Foreign Reserves’ Hesitant Heft

By: admin

The IMF released last quarter 2017 global reserve figures, with China now fully added to the mix to cover 90% of the outstanding total, showing a 6% $800 billion increase since end-2016, half due to currency fluctuations against the dollar. GDP growth rose to 3% and bank deleveraging and commodity price retrenchment bottomed over the period, with private emerging market capital flows turning positive and central banks intervening again against appreciation. From 2014-16 holdings dropped $1.5 trillion, but JP Morgan forecasts for this year and next are for just $150-200 billion incremental addition. The current account surplus may not budge on “trade war” outbreak and flat remittances, and rising advanced economy interest rates will divert portfolio investment. Asia with $5.7 trillion, half the world accumulation, led the regional recovery, with China’s over $3 trillion pool still $1 trillion off the previous peak. India, Indonesia, Singapore and Thailand swelled more, while in Europe Russia came back to $350 billion and in the Gulf shrinkage continued the past year but at a negligible $30 billion, one-tenth the preceding loss. Dollar weakness across-the-board in 2017 aided the rebound, but authorities are likely to interfere less in exchange rates in the future to avoid “manipulation” charges from the new US administration. The IIF’s high-frequency indicators through the first quarter in turn suggest neutral debt and equity allocation to major developing markets. By the traditional yardsticks of short-term debt repayment and four months import coverage, these countries have excess reserves, but the IMF recently introduced more nuanced metrics which reveal China in particular as barely above adequate. It points to the money supply buildup to support capital controls as eroding the cushion, and by the updated methodology South Africa and Turkey are in danger and positions are insufficient in Hong Kong and Singapore although they are at the same time offshore financial centers. The dollar and euro have respective 65% and 20% shares, but they continue to slip against other units, although the renimbi portion remains meager at 1%. With “A” share entry into the benchmark MSCI index this June, alongside wider Hong Kong connect access and local bond and investment bank opening, reserve manager deployment should grow, and a 5% take rivaling the UK pound and Japanese yen is possible at end-decade according to analysts.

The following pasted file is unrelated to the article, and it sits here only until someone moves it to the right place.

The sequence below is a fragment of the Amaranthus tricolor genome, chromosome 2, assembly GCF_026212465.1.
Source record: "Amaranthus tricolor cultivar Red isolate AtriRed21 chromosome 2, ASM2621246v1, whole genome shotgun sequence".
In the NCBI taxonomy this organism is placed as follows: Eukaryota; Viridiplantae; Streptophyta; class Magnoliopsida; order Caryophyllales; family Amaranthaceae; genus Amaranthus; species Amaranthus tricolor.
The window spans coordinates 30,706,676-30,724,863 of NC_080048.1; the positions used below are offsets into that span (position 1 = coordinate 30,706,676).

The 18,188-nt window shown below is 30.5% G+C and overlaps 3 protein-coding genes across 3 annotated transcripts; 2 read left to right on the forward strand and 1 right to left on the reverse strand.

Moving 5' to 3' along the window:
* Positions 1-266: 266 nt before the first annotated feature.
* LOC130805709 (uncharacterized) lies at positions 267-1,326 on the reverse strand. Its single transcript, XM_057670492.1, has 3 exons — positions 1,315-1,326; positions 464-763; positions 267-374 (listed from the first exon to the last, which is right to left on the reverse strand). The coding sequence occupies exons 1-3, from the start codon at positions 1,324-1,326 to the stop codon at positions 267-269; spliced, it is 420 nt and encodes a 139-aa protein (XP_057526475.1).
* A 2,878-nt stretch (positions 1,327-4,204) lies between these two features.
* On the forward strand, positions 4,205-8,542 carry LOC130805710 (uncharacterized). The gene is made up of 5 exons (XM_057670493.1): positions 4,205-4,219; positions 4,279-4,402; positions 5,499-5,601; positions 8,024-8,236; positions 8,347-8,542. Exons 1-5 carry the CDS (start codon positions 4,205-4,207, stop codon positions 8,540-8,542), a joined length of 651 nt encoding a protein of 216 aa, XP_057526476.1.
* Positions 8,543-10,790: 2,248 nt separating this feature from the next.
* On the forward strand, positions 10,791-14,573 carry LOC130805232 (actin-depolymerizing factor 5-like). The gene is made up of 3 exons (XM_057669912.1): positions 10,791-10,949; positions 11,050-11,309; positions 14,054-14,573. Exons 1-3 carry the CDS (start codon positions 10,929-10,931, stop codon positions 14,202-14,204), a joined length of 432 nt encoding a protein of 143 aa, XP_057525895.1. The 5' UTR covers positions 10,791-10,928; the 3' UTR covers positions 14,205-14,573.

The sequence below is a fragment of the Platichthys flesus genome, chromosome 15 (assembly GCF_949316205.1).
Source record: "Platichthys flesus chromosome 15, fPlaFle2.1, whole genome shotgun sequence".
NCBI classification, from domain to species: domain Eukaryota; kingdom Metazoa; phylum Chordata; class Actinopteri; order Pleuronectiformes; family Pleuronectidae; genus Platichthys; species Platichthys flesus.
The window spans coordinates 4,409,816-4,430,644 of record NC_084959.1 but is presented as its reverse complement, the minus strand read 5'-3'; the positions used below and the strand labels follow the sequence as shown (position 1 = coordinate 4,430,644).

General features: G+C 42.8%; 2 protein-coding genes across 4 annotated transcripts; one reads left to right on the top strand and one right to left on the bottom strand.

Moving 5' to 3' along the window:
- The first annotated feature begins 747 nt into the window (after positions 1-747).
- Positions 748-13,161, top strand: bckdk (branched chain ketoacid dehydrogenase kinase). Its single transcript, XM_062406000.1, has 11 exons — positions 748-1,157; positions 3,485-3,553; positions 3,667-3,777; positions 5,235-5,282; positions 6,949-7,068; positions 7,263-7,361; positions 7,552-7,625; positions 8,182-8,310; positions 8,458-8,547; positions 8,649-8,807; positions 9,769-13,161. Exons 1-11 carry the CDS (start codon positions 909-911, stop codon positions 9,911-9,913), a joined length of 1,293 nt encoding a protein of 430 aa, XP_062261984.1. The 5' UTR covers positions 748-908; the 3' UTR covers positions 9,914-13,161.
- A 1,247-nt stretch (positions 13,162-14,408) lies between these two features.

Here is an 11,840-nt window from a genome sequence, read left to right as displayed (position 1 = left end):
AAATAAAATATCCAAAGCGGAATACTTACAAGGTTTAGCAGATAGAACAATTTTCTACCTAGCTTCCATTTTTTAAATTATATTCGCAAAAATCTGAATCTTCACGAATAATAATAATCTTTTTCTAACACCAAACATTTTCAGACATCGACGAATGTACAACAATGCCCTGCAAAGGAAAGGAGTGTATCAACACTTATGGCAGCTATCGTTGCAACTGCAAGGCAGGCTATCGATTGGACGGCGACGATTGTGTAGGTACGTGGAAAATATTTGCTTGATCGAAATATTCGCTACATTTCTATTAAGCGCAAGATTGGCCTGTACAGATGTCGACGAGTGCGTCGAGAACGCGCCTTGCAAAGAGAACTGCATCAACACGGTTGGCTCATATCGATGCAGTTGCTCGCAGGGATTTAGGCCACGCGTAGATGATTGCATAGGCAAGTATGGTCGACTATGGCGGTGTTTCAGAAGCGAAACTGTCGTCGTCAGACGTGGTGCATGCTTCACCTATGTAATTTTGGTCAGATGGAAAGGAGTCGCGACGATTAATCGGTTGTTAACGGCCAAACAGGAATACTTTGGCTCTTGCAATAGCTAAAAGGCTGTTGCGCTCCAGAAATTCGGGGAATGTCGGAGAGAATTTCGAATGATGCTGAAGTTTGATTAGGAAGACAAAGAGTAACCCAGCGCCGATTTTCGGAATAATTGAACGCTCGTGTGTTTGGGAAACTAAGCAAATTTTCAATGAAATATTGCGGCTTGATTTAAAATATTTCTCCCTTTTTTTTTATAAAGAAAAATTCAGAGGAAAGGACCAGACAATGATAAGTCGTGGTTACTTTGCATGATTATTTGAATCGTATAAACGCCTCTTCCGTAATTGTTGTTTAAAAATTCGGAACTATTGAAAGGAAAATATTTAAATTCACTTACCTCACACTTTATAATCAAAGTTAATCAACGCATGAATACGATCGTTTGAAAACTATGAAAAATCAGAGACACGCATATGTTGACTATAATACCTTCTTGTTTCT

Foreign investors trimmed securities exposure as Washington and Beijing entered talks to avoid reciprocal tariff imposition, and the Yuan softened ahead of potential negotiation-related adjustment. The Politburo prepared to receive Treasury Secretary Mnuchin and Trade Representative Lightizer as it hewed to stable growth with “proactive” fiscal and neutral monetary policies. Banks reported 5% profit improvement in Q1, as their piece of total social financing again reached 90% from a decade ago before the “shadow” competitor craze. The insurance regulator tightened rules on short-term products and the central bank imposed guarantee and leverage limits on asset managers as it put household debt at 50% of GDP, mostly in mortgages. 40% of loans have gone to property so far this year with average rates rising to 5.5%, as national home sales fell 10% in April with developers scrambling for their own reserves.